Career: Damage Evolution In Polymeric Materials Undergoing Hydrolysis Or Photo-Degradation

Project: Research project

Project Details


This Faculty Early Career Development (CAREER) program supports fundamental research to improve the Nation's health by advancing the understanding of the combined effect of chemical reactions and mechanical deformation on degradation (material damage evolution) in polymers. As an example, for rEnvironmental Protection Agencyiring broken bone, knowledge of the evolving damage determines how the polymeric biomedical implant can provide proper support and commensurately degrade and absorb into the body, while a broken bone heals. Currently design engineers lack the information necessary to predict the load carrying capacity of degradable polymeric components and, therefore, the designs are not optimal. The results of this research will generate experimental data, mathematical models, and simulation tools that will uncover the relationship between chemical constituents and applied load on the degradation behavior of polymeric materials. That knowledge will enable improved engineering design in numerous applications where polymeric degradation occurs, thus advancing national prosperity and welfare along with scientific progress. The proposal includes an integrated education plan with several components, one of which is the development of new courses for undergraduate and graduate students at NJIT. The course material will also be modified and adapted into outreach programs for pre-college students through university-wide initiatives.The objective of this research is to bridge the behavioral knowledge gap currently limiting our predictive ability for polymeric materials undergoing degradation reactions due to hydrolysis or photo-degradation. Accordingly, the following research tasks are proposed: (i) Development of a pair of thermodynamically consistent, frame-indifferent, experimentally validated multiphysics constitutive theories for the behavior of soft materials undergoing hydrolysis and photo-degradation reactions. (ii) Experimentation on the industrially important and intellectually stimulating polymer PLA, under conditions that specifically probe the coupling between chemistry and mechanics in support of the constitutive effort and for validation purposes. (iii) Formulation of a new set of robust finite elements that couple large deformation implicit solid mechanics with reaction-diffusion systems and radiative traNational Science Foundation er. (iv) Integration of research and education to train and spark interest in students of all levels, from pre-college to graduate schools. This project will allow the PI to advance the knowledge base in mechanics of materials under multiple field effects?from modeling to computation?and establish a long-term career in mechanics.This award reflects National Science Foundation 's statutory mission and has been deemed worthy of support through evaluation using the Foundation's intellectual merit and broader impacts review criteria.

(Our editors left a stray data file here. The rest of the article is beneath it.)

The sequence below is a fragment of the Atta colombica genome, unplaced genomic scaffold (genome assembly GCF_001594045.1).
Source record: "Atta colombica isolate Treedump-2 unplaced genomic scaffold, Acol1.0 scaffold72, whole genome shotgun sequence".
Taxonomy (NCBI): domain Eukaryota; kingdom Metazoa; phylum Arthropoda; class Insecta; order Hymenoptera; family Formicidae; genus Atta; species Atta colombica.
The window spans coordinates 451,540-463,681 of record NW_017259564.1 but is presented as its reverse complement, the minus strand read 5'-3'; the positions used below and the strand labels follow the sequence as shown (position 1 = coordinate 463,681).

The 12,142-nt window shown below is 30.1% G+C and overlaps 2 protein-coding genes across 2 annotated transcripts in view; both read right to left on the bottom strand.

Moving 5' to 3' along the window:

Effective start/end date8/1/187/31/23


  • National Science Foundation


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